ANOTHER GO: Mick Pattinson, the former Barratt American president, has launched The Barratt Group, which initially is seeking foreclosed projects to build out. Photos: J. Katarzyna Woronowicz

ANOTHER GO: Mick Pattinson, the former Barratt American president, has launched The Barratt Group, which initially is seeking foreclosed projects to build out.

The former president of home builder Barratt American, which last August was forced to liquidate because it couldn’t recapitalize itself after a bank group led by Bank of America cut off its $125 million credit line, is back in business again, buying, building, and renovating foreclosed homes and developments for resale. But Mick Pattinson, who has re-emerged as chairman of The Barratt Group, still finds his immediate fate in the hands of lenders and how willingly and quickly they release REO property. Pattinson tells BUILDER that he and five former Barratt American officers, working out of a “small office" in Carlsbad, Calif., have been “beating the bushes for broken deals we can buy with private investors’ money.” After several months of negotiating, The Barratt Group’s first acquisition is The Villas of Montecito in Atascadero in San Luis Obispo County. A dozen of the 28 luxury townhouses and duplexes planned for this project are completed. The rest will range from 1,465 to 1,775 square feet and have prices starting in the low $200s.

Pattinson says he learned about this deal from Mike Armstrong, Barratt American’s former general counsel and now with The Barratt Group, whose brother-in-law is the former mayor of San Luis Obispo. The Barratt Group did not disclose the final purchase price, but was able to acquire this project for 35% below its original asking price, according to Pattinson.

The Barratt Group so far is being financed by individual investors. “We’re talked to some smaller private equity firms, too,” says Pattinson. His company is now looking for other “broken deals” throughout California and other states. “This distressed arena could be around for another 10 to 15 years,” he says.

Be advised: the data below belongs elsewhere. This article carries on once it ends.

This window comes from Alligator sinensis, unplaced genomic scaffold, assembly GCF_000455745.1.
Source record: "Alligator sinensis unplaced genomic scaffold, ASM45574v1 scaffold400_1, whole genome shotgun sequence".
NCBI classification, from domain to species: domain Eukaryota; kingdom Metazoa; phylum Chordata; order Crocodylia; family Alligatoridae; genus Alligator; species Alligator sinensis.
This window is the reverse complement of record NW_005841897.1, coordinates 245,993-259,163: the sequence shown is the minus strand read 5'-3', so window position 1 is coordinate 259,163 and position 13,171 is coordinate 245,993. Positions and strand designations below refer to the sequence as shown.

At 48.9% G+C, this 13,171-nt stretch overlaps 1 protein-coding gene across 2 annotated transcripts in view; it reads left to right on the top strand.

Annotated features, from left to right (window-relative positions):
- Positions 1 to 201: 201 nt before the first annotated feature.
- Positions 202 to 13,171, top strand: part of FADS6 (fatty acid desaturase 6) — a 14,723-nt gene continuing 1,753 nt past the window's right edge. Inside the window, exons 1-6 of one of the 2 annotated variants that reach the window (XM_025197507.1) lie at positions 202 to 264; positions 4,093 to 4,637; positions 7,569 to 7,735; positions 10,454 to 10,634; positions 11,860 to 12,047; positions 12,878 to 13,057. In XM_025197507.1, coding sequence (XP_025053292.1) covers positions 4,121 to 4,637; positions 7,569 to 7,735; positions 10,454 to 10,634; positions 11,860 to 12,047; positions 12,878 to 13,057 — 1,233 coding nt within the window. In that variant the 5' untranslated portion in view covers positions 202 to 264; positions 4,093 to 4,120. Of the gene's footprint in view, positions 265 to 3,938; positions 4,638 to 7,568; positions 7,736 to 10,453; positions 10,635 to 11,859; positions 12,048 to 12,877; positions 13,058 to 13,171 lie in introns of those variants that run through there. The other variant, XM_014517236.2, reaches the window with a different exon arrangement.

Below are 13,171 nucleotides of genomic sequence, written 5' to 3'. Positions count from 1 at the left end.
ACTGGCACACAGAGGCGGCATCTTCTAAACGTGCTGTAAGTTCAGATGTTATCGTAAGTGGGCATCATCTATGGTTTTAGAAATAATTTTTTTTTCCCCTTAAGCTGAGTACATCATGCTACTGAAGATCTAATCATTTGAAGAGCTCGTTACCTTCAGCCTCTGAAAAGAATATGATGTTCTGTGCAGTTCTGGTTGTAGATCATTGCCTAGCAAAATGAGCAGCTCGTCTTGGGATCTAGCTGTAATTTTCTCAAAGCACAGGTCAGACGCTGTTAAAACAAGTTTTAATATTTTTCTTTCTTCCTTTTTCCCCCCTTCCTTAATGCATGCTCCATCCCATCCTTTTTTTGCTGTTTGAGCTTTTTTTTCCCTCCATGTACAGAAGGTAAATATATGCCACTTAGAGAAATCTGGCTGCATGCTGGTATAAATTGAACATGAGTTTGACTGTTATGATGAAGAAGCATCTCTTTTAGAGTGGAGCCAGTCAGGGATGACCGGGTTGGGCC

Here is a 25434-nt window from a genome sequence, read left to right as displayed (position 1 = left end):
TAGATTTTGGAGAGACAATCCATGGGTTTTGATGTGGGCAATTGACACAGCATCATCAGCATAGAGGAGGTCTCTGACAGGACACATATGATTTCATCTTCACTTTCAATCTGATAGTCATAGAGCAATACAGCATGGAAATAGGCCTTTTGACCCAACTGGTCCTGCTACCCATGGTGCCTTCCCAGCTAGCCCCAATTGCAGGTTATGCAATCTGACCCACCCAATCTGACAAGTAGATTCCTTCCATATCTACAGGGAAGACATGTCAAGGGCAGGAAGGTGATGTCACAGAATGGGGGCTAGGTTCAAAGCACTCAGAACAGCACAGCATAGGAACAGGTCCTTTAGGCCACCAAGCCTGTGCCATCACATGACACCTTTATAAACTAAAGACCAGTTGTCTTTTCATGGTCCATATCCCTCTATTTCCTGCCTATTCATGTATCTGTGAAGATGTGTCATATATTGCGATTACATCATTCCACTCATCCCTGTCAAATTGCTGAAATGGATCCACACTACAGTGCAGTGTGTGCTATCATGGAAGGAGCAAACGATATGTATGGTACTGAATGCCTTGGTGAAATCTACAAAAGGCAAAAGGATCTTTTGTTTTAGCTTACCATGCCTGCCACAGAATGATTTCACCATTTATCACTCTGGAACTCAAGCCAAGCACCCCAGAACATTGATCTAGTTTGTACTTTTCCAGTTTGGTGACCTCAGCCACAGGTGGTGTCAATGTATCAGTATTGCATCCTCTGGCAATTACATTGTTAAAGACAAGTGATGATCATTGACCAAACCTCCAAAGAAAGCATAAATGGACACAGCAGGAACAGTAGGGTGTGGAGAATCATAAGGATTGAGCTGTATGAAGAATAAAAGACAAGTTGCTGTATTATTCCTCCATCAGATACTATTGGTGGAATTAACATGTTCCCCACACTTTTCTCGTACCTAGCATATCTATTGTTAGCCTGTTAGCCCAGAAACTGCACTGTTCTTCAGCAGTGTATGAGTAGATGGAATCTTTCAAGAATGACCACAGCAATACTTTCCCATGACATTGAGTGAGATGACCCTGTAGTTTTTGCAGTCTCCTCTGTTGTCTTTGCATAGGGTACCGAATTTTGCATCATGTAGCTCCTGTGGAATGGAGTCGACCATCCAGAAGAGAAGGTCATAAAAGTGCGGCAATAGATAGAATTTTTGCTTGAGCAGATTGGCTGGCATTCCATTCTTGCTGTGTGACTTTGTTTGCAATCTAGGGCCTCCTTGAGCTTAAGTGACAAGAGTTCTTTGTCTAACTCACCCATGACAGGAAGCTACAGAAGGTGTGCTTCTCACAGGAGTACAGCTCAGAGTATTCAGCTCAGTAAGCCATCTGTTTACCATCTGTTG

However, finding those deals is still tough, as banks continue to hold onto distressed properties under the belief that they will eventually be able to command higher prices.

Pattinson recounts that one broker he recently spoke with brought 14 offers for a small parcel of land to a bank, only to have all of them rejected. He also points to another project The Barratt Group has looked at in Palm Desert, where a local bank is suing builder/developer Bruce Maize for the $6 million outstanding on a $14 million loan. The bank, under regulatory pressure, has steadfastly refused offers below its most recent appraisal of this project, which Pattinson says is significantly higher than previous bank appraisals of the same project.

The San Diego-based researcher MarketPointe Realty Advisors estimates that through June 30, 2010, there were 50,536 REO lots and homes in Southern California (between Kern and Imperial counties) that banks controlled. That represents a sizable drop from the first quarter, when MarketPointe estimated banks were holding 58,900 lots and homes.

But these numbers still point to the ton of property in financial limbo. And the success of The Barratt Group, and other companies like it, hinges on how much debt banks will eat before they release distressed real estate and how soon they make those decisions.

“Banks not releasing these assets back to market, on top of the credit crunch, is prolonging the distress we are all dealing with,” says Pattinson about the housing industry. He points to a recent report in The Los Angeles Times that stated that California home building industry has lost 84% of its jobs from its latest peak.   

That’s a big concern for him, because eventually Pattinson wants to start developing and building homes again on his own. He is hoping that if former eBay chairman Meg Whitman is elected California’s next governor, the housing industry might get a break from regulations and impact fees that Pattinson has long railed against as deleterious to this home building's growth.

“What exists now is a paralyzed system,” he says. However, Pattinson also concedes that builders themselves need to re-examine some of their own construction excesses and move back to homes “that are smart, simple, energy-efficient and more sensibly priced.”

John Caulfield is senior editor for BUILDER magazine.

Learn more about markets featured in this article: San Diego, CA, Los Angeles, CA, San Luis Obispo, CA.